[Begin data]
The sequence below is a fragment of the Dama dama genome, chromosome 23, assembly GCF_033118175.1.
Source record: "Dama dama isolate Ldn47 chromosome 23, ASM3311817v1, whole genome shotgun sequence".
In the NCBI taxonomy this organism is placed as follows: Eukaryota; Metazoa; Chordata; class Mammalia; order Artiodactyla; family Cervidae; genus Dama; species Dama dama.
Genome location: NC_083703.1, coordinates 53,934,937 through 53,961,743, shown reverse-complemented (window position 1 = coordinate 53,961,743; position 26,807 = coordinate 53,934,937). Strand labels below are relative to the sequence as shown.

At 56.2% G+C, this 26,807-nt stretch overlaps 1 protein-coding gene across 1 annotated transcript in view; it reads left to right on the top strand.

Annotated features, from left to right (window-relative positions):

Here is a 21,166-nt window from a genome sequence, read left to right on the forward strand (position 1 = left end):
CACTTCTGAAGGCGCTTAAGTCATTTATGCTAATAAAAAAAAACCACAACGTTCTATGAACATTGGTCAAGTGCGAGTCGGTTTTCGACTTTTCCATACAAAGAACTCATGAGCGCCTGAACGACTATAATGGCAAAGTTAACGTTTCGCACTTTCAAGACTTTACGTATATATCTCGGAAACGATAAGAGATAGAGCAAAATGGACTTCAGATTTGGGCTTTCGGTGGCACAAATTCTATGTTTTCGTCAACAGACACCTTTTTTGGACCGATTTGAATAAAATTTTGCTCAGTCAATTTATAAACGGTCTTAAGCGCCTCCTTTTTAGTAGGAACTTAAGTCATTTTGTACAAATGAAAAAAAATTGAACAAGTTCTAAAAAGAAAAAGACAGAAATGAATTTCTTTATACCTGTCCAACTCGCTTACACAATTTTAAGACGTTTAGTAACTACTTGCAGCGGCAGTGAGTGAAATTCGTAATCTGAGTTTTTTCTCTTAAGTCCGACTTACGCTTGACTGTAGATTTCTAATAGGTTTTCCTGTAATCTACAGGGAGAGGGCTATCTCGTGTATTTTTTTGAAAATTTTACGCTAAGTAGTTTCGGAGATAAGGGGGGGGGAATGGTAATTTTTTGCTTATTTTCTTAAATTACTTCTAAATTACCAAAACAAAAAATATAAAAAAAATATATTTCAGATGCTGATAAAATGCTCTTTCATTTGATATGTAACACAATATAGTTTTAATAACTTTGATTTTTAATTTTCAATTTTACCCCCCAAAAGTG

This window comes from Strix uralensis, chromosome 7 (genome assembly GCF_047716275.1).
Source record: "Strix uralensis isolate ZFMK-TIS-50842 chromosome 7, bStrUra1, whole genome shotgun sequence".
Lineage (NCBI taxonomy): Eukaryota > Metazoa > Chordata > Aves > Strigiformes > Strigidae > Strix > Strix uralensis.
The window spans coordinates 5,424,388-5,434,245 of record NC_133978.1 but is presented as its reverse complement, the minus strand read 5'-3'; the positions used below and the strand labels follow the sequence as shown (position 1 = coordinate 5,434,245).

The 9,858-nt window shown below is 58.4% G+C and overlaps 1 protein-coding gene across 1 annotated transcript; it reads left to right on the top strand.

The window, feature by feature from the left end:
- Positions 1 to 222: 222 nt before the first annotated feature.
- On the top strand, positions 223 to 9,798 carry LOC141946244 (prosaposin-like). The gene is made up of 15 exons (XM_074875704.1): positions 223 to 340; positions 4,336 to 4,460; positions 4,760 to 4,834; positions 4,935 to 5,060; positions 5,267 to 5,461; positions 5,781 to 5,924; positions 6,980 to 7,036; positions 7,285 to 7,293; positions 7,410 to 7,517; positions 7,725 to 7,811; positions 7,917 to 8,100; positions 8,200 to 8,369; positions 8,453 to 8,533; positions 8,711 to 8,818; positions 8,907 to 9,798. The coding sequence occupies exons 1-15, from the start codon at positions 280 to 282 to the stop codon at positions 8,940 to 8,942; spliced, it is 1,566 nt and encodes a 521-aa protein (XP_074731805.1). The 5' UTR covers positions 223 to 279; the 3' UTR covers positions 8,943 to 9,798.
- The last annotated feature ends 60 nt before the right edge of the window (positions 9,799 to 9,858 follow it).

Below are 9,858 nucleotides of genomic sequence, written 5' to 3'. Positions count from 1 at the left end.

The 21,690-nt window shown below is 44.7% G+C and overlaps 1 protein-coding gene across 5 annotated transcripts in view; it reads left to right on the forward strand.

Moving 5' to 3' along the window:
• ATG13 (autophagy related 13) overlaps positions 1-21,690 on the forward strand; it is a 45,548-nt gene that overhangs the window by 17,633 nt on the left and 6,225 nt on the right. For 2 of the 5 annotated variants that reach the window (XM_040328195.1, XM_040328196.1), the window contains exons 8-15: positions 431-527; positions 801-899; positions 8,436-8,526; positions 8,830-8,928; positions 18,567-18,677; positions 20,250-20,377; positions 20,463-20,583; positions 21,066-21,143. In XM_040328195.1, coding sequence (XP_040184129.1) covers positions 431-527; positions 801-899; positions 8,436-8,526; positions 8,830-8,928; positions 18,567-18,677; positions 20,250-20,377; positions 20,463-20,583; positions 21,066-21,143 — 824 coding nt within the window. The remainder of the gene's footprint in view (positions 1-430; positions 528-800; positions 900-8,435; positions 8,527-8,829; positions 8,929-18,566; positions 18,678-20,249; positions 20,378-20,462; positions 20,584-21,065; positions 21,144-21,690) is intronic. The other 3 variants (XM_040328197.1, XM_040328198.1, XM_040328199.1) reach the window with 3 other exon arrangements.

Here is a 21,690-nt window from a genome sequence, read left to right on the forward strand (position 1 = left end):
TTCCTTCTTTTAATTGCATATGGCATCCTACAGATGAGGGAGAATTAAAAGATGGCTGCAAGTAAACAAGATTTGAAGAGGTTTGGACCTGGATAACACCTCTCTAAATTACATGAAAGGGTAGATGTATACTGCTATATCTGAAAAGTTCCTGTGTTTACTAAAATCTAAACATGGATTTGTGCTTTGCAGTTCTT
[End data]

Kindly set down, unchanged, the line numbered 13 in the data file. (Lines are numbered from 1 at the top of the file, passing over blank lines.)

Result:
The 9,858-nt window shown below is 58.4% G+C and overlaps 1 protein-coding gene across 1 annotated transcript; it reads left to right on the top strand.